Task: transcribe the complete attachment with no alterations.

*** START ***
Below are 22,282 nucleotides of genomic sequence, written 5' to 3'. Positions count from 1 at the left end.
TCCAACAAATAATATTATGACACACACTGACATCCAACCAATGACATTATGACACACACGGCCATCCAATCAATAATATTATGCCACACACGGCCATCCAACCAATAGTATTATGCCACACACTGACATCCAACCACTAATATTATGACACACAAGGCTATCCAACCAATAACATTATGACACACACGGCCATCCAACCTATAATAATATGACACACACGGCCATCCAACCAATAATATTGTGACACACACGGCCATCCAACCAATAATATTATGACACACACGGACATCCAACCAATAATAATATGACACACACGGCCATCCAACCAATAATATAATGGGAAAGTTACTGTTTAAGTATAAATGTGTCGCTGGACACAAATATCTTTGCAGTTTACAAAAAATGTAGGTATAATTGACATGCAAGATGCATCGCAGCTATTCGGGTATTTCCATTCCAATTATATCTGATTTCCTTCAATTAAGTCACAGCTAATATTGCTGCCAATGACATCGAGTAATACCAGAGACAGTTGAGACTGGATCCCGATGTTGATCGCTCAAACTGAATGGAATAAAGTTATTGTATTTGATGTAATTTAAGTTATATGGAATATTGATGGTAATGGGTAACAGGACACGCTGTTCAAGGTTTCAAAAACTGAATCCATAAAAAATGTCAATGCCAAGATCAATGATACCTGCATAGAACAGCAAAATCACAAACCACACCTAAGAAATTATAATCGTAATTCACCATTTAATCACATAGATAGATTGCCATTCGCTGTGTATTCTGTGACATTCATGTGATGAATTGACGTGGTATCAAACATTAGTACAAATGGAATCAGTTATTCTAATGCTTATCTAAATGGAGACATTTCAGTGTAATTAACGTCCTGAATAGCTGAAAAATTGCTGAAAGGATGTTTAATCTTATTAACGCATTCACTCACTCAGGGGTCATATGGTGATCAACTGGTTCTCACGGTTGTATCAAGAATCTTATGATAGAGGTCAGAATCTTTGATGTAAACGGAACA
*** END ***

Below are 22,282 nucleotides of genomic sequence, written 5' to 3'. Positions count from 1 at the left end.
TCCAACAAATAATATTATGACACACACTGACATCCAACCAATGACATTATGACACACACGGCCATCCAATCAATAATATTATGCCACACACGGCCATCCAACCAATAGTATTATGCCACACACTGACATCCAACCACTAATATTATGACACACAAGGCTATCCAACCAATAACATTATGACACACACGGCCATCCAACCTATAATAATATGACACACACGGCCATCCAACCAATAATATTGTGACACACACGGCCATCCAACCAATAATATTATGACACACACGGACATCCAACCAATAATAATATGACACACACGGCCATCCAACCAATAATATAATGGGAAAGTTACTGTTTAAGTATAAATGTGTCGCTGGACACAAATATCTTTGCAGTTTACAAAAAATGTAGGTATAATTGACATGCAAGATGCATCGCAGCTATTCGGGTATTTCCATTCCAATTATATCTGATTTCCTTCAATTAAGTCACAGCTAATATTGCTGCCAATGACATCGAGTAATACCAGAGACAGTTGAGACTGGATCCCGATGTTGATCGCTCAAACTGAATGGAATAAAGTTATTGTATTTGATGTAATTTAAGTTATATGGAATATTGATGGTAATGGGTAACAGGACACGCTGTTCAAGGTTTCAAAAACTGAATCCATAAAAAATGTCAATGCCAAGATCAATGATACCTGCATAGAACAGCAAAATCACAAACCACACCTAAGAAATTATAATCGTAATTCACCATTTAATCACATAGATAGATTGCCATTCGCTGTGTATTCTGTGACATTCATGTGATGAATTGACGTGGTATCAAACATTAGTACAAATGGAATCAGTTATTCTAATGCTTATCTAAATGGAGACATTTCAGTGTAATTAACGTCCTGAATAGCTGAAAAATTGCTGAAAGGATGTTTAATCTTATTAACGCATTCACTCACTCAGGGGTCATATGGTGATCAACTGGTTCTCACGGTTGTATCAAGAATCTTATGATAGAGGTCAGAATCTTTGATGTAAACGGAACA